Saigon Railway Station, Ho Chi Minh City

The atmosphere had escalated in intensity since the near-desolation in Saigon’s train station a few hours ago.

Stammering motorbikes, like working bees returning to the hive, zipped by in their swarms offloading volumes of cargo, some precariously balanced on vehicles that were actually smaller in size.

In comparison, the movement of people were more ant-like; the shuffles, occasional knock-about’s and shoves, to-and-fro lacking sense of order as man pressed man and man’s possessions past the two door and onto the platform.

I ordered an espresso at the station café. No rush, I reckoned, preferred to scrutinise than join the fray. By quarter to seven, the action had subsided – time to make a move myself.

Finding my carriage and compartment was a little tricky, but I did eventually decipher the train ticket with the timely aids of condescension – ticket inspector, conductor, occupants of spaces I wrongly stumbled into, all took a jab at ‘educating’ the tourist.

Dropping my bags off in the correct room and bunk, I couldn’t resist catching a shot of the platform and train ticking towards departure time.

Amidst the air of inevitability, uniforms animated in flickers of inspecting tickets and wristwatches; farewell bidders loitered behind the yellow line, mouthing words in Vietnamese I may only assume as final words, parting instructions. There were smiles, laughter, occasional tears, the static exchange whereupon one party would lose parallelity in shared timeline and gain forward momentum, as with the vessel and its passengers.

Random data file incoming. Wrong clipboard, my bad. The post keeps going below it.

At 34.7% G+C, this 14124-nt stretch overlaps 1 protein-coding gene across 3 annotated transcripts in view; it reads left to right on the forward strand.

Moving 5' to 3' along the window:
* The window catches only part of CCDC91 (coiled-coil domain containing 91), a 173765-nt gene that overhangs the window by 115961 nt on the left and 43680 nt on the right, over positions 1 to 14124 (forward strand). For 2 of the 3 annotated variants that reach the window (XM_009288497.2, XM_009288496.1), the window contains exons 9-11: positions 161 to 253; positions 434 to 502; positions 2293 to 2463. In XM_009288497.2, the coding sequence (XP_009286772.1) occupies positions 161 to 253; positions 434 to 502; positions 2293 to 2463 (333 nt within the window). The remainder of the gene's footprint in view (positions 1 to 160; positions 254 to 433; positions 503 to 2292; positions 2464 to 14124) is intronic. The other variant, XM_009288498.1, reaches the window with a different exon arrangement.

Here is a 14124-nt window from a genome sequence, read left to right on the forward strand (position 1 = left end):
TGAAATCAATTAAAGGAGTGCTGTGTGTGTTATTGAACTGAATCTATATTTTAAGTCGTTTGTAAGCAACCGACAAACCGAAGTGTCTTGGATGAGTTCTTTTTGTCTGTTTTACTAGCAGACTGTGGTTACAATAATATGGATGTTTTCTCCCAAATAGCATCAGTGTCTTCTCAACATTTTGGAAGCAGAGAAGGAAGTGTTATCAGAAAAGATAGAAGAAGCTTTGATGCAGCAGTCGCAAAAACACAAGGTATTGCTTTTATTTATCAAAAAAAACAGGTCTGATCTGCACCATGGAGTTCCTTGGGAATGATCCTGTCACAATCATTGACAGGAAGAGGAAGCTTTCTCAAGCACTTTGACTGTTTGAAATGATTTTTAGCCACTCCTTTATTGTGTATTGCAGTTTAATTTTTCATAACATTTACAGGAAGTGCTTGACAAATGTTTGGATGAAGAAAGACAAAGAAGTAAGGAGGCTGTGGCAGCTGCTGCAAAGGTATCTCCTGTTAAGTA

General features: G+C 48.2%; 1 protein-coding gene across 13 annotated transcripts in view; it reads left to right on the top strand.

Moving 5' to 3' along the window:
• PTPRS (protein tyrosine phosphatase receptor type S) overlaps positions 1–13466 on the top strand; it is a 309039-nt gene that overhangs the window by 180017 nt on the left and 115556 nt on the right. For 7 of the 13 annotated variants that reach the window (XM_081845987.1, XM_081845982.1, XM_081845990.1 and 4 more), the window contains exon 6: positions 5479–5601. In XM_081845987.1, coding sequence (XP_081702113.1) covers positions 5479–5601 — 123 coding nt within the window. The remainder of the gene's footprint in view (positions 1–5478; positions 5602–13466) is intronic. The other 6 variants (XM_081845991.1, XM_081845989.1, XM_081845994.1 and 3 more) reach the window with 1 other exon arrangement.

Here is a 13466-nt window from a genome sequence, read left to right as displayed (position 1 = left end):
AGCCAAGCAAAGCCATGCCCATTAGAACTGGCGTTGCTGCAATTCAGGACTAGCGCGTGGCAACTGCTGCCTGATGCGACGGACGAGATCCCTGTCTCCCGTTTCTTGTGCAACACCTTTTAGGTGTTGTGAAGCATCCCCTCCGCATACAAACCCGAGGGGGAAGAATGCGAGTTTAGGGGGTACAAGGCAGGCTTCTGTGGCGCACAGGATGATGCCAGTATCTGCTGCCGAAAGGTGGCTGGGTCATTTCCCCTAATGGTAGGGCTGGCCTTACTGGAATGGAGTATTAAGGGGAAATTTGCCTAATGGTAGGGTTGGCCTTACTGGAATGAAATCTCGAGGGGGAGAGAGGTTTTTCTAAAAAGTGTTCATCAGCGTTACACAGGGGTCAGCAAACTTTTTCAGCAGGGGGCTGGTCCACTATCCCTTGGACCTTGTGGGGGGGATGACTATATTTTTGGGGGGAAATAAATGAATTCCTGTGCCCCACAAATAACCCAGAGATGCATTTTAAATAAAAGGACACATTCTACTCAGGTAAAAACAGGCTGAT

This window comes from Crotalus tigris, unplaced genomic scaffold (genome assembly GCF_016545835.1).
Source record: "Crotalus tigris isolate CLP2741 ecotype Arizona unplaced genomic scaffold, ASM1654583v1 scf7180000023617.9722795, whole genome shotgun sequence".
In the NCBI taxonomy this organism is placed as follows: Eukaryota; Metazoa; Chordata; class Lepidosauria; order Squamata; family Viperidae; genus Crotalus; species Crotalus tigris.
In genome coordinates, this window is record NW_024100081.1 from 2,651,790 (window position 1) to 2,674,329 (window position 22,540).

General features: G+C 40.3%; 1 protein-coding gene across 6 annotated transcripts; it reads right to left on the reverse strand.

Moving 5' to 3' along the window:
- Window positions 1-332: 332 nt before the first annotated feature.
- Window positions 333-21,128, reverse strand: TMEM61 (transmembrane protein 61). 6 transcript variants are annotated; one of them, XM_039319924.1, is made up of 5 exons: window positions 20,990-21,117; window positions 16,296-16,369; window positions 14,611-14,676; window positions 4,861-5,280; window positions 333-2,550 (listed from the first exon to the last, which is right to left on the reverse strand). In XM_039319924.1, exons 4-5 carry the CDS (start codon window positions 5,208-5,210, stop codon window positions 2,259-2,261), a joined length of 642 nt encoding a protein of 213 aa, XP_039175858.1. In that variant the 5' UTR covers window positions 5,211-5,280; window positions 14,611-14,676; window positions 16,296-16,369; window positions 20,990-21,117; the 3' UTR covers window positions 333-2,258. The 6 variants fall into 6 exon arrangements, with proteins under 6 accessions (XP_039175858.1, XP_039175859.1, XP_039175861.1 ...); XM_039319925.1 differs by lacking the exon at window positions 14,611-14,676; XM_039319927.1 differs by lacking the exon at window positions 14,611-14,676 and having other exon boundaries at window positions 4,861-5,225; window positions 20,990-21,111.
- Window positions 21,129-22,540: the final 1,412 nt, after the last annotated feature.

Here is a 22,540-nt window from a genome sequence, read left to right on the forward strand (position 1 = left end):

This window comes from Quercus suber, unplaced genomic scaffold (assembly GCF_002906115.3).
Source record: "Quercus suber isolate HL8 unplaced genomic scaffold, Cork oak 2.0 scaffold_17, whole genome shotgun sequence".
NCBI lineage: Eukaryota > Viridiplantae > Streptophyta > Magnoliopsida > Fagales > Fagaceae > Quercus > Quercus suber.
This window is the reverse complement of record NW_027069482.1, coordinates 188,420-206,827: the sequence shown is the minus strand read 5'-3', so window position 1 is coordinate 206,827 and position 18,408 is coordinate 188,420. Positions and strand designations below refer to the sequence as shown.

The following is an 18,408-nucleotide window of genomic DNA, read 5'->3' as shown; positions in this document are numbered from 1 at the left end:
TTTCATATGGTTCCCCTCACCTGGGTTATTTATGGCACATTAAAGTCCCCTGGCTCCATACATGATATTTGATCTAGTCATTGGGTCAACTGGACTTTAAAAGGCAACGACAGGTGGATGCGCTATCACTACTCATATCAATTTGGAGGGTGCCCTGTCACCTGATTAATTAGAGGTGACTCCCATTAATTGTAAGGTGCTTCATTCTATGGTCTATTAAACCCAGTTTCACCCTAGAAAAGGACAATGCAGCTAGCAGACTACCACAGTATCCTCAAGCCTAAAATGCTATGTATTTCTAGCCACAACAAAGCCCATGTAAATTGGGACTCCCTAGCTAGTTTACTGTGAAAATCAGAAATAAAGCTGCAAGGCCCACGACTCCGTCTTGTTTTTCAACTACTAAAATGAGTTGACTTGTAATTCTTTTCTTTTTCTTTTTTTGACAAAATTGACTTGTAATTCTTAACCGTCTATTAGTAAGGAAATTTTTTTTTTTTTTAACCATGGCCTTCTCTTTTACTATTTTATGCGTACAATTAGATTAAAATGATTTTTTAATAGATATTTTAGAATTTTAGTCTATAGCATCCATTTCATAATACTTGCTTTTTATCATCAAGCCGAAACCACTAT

Conductors retracted upon the blow of whistles. Faces beyond the train windows began to shift, as do sights catching last glimpses of loved ones – until the waving hands, and eventually the platform itself, was within the train’s line of vision no more.

Behind the lens

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Saigon Railway Station, Ho Chi Minh CityAh, low light. How so very often do you work against my favour? And no, I couldn’t offset your dimness with camera stabilising tool, since I wasn’t travelling around Southeast Asia with my tripod – and in departure time-pressed constraint, I left my GorillaPod in the scurry.

Three ways to counter this particular dilemma: small f-stop value, slowed shutter speed, and extensive post-capture editing. This particular image required f/2, 1/50th of a second, and toddling of settings on Lightroom to achieve the final result.